A word about documentary filmmaker Albert Maysles, who died last week. He was, as New Yorker film journalist and essayist Richard Brody aptly wrote, “one of the crucial artists of modern documentary filmmaking — or, simply, one of the most important filmmakers of the past half-century.”
I didn’t know him well, but well enough to call him Al. We had not seen one another very often in the past few years, yet decades ago, he played a crucial role in my transition to independence and adulthood.
As a high school senior in my hometown, Canandaigua, NY, in the Finger Lakes, I was itching to finish, get out of town and start college. The school had gotten some sort of small grant – perhaps from the New York State Council on the Arts – to have an artist-in-residence for a day or two. The artist we got was Al and I was assigned to be his guide, getting him from place to place and screening to screening.
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I actually knew who he was. He and his brother David had just premiered Salesman, a new cinema verite documentary that was getting a lot of attention, the story of four sad, desperate Willy Lomans selling Bibles door-to-door to the poor and guileless in Massachusetts and Opa-Locka, Florida.
During his visit, Al showed Salesman, and several other films he and his brother had made: What’s Happening! The Beatles in the USA, a chronicle of that first insane American trip when the band appeared on The Ed Sullivan Show; Showman, a portrait of movie distribution mogul Joseph Levine; and Meet Marlon Brando, a revealing look at the actor told solely through a series of media interviews promoting one of his lesser efforts, the movie Morituri.
Understand, this was 1969; decades before home video, video on demand and Netflix would make such films more readily available beyond a few urban, independent movie houses and college film societies. To have a chance to see such treasures in my small town was a rare opportunity and to be able to spend time with the actual filmmaker even more extraordinary. I was at his elbow the entire time, asking questions and listening to his stories. He was beyond gracious.
One story I especially remember: Maysles had been in Moscow filming. He was on the subway, bringing roses to the hostess at a dinner he was attending. Riding up on one of the system’s death-defyingly tall escalators, he saw a beautiful young woman on the down escalator. As they passed, he silently handed her the roses. End of story. Hokey, maybe, but as Cyrano de Bergerac would say, “What a gesture!” At least this callow youth thought it was the height of romance and sophistication.
Al’s visit was revelatory. Not that it instantly made me want to run away and become a filmmaker – at the time, I was too obsessed with politics to be steered away from that crooked path – but it made me realize that there was a world of possibilities far beyond my so far limited experience. The fact that someone could make a living – albeit often a precarious one – telling stories with a camera, meeting interesting people and going behind-the-scenes of fascinating places was mindbending. And I truly believe it changed my life, making me open to experience and the not-so-novel notion that chance favors the prepared mind.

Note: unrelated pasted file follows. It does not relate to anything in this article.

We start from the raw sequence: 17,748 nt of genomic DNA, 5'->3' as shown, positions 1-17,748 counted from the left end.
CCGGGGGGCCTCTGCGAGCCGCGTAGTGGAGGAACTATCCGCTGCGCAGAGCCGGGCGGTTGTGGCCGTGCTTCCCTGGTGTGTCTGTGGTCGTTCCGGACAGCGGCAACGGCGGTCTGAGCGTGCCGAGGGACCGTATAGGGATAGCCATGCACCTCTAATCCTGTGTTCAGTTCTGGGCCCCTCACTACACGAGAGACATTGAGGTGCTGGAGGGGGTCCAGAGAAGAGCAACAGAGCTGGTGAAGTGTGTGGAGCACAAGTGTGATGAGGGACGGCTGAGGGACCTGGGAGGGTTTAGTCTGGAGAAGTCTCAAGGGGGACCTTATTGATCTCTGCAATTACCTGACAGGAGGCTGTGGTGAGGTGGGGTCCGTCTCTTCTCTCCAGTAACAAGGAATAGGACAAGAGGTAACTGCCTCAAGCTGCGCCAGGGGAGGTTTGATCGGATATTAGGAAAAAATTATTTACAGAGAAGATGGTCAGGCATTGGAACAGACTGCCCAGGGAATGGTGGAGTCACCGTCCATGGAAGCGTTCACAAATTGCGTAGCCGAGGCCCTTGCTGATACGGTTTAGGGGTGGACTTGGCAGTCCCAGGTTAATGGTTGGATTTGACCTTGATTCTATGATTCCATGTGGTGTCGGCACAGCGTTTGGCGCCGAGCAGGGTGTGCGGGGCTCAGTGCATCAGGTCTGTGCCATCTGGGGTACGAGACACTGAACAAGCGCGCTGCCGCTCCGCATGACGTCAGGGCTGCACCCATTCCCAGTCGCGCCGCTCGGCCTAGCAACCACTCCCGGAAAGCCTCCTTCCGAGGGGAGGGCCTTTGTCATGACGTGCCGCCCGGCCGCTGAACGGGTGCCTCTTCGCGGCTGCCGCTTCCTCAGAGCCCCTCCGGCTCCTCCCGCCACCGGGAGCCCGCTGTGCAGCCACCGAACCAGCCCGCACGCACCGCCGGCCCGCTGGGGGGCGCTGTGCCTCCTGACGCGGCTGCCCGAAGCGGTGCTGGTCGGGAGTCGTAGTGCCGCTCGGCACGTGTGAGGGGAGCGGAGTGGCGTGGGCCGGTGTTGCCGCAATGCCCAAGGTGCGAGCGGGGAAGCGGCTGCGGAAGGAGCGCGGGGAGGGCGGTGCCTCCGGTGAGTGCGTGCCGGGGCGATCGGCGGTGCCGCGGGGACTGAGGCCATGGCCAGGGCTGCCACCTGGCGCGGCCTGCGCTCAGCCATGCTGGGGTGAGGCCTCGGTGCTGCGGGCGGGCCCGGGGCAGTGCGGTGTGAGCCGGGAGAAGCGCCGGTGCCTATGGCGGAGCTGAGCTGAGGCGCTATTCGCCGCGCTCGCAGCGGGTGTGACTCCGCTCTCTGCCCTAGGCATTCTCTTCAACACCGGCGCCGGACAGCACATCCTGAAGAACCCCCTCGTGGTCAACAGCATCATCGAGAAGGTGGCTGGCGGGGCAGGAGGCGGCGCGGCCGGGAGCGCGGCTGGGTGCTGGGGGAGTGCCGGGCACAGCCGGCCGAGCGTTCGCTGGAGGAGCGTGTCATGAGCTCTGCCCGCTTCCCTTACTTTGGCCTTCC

We stayed in contact while I was in college; I’d drop into his office on Broadway on the rare times I was in New York, and when Gimme Shelter, their controversial Rolling Stones documentary came out, David Maysles invited me to a screening in Washington and lunch afterwards.
But then we lost touch. Al and David made the remarkable Grey Gardens, about the eccentric Edith Bouvier and her even balmier daughter Edie Bouvier Beale; and beautiful films about the work of installation artist Christo and his wife, Jeanne-Claude. David died in 1987 but Al carried on. His documentary Iris was shown last year at the New York Film Festival.
In the 1990s, a mutual friend with whom I was working got me back in contact with Al and for a while we were able, in part at least, to pick up where we had left off. His stories remained a fascination, his advice invaluable.
At his website, Al left this mini-manifesto:
As a documentarian I happily place my fate and faith in reality. It is my caretaker, the provider of subjects, themes, experiences – all endowed with the power of truth and the romance of discovery. And the closer I adhere to reality the more honest and authentic my tales. After all, the knowledge of the real world is exactly what we need to better understand and therefore possibly to love one another. It’s my way of making the world a better place.
He showed me at an impressionable age that there were myriad opportunities in the world, and one of them was to be a storyteller, a purveyor of truth.
So thanks, Al Maysles. For everything.